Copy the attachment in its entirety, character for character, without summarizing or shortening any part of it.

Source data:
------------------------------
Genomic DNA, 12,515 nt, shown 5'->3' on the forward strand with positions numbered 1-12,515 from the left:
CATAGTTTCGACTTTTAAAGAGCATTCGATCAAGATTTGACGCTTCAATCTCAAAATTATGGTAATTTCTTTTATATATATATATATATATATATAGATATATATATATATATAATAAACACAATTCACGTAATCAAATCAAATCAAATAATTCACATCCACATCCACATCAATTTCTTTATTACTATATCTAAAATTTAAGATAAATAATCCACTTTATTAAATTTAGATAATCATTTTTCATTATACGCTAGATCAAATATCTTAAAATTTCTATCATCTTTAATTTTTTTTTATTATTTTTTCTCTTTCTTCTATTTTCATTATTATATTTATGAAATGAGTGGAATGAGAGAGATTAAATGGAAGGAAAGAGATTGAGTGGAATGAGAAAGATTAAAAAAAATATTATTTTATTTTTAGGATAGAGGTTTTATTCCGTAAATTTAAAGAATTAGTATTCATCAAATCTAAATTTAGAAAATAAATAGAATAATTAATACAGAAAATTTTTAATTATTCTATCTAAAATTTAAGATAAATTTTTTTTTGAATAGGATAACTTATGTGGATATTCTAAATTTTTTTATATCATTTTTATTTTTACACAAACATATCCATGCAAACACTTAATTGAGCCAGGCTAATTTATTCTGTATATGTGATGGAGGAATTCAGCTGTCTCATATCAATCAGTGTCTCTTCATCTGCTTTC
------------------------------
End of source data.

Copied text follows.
Genomic DNA, 12,515 nt, shown 5'->3' on the forward strand with positions numbered 1-12,515 from the left:
CATAGTTTCGACTTTTAAAGAGCATTCGATCAAGATTTGACGCTTCAATCTCAAAATTATGGTAATTTCTTTTATATATATATATATATATATATAGATATATATATATATATAATAAACACAATTCACGTAATCAAATCAAATCAAATAATTCACATCCACATCCACATCAATTTCTTTATTACTATATCTAAAATTTAAGATAAATAATCCACTTTATTAAATTTAGATAATCATTTTTCATTATACGCTAGATCAAATATCTTAAAATTTCTATCATCTTTAATTTTTTTTTATTATTTTTTCTCTTTCTTCTATTTTCATTATTATATTTATGAAATGAGTGGAATGAGAGAGATTAAATGGAAGGAAAGAGATTGAGTGGAATGAGAAAGATTAAAAAAAATATTATTTTATTTTTAGGATAGAGGTTTTATTCCGTAAATTTAAAGAATTAGTATTCATCAAATCTAAATTTAGAAAATAAATAGAATAATTAATACAGAAAATTTTTAATTATTCTATCTAAAATTTAAGATAAATTTTTTTTTGAATAGGATAACTTATGTGGATATTCTAAATTTTTTTATATCATTTTTATTTTTACACAAACATATCCATGCAAACACTTAATTGAGCCAGGCTAATTTATTCTGTATATGTGATGGAGGAATTCAGCTGTCTCATATCAATCAGTGTCTCTTCATCTGCTTTC